Substance use researcher says B.C. government poised to link booze prices to alcohol content

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      This morning, the director of the UVic-based Canadian Institute for Substance Use Research said that there will be a significant change in alcohol pricing.

      In an interview on CBC Radio One's Early Edition program, Tim Stockwell said that the B.C. government is about to link prices to the percentage of alcohol content.

      It's something that Stockwell has been advocating for years—and Manitoba is already doing this.

      Stockwell was on the radio show to discuss a report card that the institute released on Canadian provincial and territorial alcohol policies.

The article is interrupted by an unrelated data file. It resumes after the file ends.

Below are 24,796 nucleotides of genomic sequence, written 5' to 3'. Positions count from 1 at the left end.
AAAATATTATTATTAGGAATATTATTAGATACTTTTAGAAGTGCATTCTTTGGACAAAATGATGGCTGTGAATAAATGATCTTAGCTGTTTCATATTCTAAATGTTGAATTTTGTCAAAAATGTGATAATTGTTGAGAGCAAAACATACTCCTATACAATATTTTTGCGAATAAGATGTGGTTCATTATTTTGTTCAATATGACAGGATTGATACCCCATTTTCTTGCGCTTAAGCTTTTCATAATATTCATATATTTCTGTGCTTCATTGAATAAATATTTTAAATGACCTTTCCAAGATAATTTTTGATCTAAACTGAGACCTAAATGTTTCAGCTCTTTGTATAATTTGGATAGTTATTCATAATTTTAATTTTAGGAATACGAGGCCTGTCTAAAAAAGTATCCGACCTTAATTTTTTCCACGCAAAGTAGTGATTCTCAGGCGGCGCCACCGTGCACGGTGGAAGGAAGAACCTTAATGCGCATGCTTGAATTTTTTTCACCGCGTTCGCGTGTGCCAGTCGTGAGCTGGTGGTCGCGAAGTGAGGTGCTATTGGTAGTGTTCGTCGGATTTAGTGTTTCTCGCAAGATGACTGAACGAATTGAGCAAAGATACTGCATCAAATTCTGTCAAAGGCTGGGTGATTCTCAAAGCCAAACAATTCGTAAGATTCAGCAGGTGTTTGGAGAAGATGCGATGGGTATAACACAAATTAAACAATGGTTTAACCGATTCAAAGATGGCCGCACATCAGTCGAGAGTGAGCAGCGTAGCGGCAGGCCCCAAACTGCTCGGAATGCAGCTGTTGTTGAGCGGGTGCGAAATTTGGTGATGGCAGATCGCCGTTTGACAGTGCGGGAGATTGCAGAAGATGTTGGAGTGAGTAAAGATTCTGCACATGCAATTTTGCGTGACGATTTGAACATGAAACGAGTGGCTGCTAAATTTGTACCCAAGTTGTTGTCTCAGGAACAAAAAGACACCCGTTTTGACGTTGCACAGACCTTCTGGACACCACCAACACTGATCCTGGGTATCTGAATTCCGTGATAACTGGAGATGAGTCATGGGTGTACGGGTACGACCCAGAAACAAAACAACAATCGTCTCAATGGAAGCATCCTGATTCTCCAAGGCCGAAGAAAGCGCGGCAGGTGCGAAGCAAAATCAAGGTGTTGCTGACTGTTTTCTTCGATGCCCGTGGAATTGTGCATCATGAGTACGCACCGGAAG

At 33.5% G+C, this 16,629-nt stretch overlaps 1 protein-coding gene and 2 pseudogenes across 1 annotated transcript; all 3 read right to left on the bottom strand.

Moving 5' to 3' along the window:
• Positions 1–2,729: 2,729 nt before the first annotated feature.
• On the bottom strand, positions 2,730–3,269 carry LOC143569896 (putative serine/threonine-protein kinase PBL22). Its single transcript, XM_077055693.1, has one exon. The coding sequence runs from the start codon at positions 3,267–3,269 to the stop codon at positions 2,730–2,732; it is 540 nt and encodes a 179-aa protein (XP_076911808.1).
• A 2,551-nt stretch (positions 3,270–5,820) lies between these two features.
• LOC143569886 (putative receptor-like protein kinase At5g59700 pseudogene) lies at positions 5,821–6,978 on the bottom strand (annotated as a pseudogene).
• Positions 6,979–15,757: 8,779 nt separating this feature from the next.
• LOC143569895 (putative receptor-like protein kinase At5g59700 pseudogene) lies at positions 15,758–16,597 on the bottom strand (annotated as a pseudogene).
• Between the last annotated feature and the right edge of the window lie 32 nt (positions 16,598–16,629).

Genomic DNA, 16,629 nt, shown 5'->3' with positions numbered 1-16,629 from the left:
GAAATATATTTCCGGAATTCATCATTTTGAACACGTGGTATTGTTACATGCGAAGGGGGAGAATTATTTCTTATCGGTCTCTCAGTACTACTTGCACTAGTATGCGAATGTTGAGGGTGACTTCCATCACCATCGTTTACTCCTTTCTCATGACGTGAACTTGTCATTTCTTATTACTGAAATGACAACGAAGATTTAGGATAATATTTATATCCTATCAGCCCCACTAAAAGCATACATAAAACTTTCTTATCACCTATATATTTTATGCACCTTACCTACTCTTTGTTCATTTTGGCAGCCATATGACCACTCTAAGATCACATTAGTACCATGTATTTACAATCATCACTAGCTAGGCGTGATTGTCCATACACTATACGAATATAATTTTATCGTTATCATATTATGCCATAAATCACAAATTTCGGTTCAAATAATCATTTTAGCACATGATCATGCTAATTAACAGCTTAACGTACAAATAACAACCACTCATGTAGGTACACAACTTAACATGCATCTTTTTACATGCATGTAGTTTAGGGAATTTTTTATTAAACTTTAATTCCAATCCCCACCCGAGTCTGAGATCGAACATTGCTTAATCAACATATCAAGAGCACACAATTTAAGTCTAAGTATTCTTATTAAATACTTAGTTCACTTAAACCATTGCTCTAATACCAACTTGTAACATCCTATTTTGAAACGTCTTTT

"Alcohol has surpassed tobacco in terms of being the most costly drug in Canada when it comes to harms," Stockwell said earlier this year when the report card was released.

      B.C. posted the second highest score, "D+", only behind Ontario's "C". The evaluation took place before Ontario introduced its "buck-a-beer" program under Premier Doug Ford and before the NDP took power in B.C.

      Unlike the former B.C. Liberal government headed by Christy Clark, the B.C. NDP government is not making frequent announcements loosening liquor regulations. However, a recent leaked memo from B.C. Ferries indicated that it's about to launch limited beer and wine sales on its Tsawwassen-Swartz Bay run, possibly as soon as this June.